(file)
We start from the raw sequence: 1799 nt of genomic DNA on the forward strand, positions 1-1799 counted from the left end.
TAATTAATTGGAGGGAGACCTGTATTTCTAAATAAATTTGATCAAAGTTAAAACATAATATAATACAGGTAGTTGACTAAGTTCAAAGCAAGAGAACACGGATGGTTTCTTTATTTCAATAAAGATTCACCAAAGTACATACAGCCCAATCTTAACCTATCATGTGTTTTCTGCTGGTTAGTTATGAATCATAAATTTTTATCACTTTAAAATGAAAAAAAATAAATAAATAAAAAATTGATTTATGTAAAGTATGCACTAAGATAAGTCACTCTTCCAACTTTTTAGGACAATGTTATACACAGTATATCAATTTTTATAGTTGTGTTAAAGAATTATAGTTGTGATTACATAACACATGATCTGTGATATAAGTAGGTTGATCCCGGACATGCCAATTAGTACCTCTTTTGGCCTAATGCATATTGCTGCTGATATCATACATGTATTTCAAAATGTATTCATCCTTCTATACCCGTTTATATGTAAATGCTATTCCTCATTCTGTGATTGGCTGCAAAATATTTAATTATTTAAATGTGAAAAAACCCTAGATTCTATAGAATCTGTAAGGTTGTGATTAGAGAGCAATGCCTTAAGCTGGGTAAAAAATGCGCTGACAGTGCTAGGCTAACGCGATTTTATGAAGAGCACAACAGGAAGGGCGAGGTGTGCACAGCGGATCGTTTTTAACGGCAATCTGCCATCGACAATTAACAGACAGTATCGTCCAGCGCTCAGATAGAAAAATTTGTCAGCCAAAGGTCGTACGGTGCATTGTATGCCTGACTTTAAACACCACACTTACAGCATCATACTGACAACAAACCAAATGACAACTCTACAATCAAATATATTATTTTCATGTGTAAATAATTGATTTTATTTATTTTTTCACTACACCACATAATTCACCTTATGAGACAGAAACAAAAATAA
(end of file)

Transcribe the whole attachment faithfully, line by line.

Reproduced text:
We start from the raw sequence: 1799 nt of genomic DNA on the forward strand, positions 1-1799 counted from the left end.
TAATTAATTGGAGGGAGACCTGTATTTCTAAATAAATTTGATCAAAGTTAAAACATAATATAATACAGGTAGTTGACTAAGTTCAAAGCAAGAGAACACGGATGGTTTCTTTATTTCAATAAAGATTCACCAAAGTACATACAGCCCAATCTTAACCTATCATGTGTTTTCTGCTGGTTAGTTATGAATCATAAATTTTTATCACTTTAAAATGAAAAAAAATAAATAAATAAAAAATTGATTTATGTAAAGTATGCACTAAGATAAGTCACTCTTCCAACTTTTTAGGACAATGTTATACACAGTATATCAATTTTTATAGTTGTGTTAAAGAATTATAGTTGTGATTACATAACACATGATCTGTGATATAAGTAGGTTGATCCCGGACATGCCAATTAGTACCTCTTTTGGCCTAATGCATATTGCTGCTGATATCATACATGTATTTCAAAATGTATTCATCCTTCTATACCCGTTTATATGTAAATGCTATTCCTCATTCTGTGATTGGCTGCAAAATATTTAATTATTTAAATGTGAAAAAACCCTAGATTCTATAGAATCTGTAAGGTTGTGATTAGAGAGCAATGCCTTAAGCTGGGTAAAAAATGCGCTGACAGTGCTAGGCTAACGCGATTTTATGAAGAGCACAACAGGAAGGGCGAGGTGTGCACAGCGGATCGTTTTTAACGGCAATCTGCCATCGACAATTAACAGACAGTATCGTCCAGCGCTCAGATAGAAAAATTTGTCAGCCAAAGGTCGTACGGTGCATTGTATGCCTGACTTTAAACACCACACTTACAGCATCATACTGACAACAAACCAAATGACAACTCTACAATCAAATATATTATTTTCATGTGTAAATAATTGATTTTATTTATTTTTTCACTACACCACATAATTCACCTTATGAGACAGAAACAAAAATAA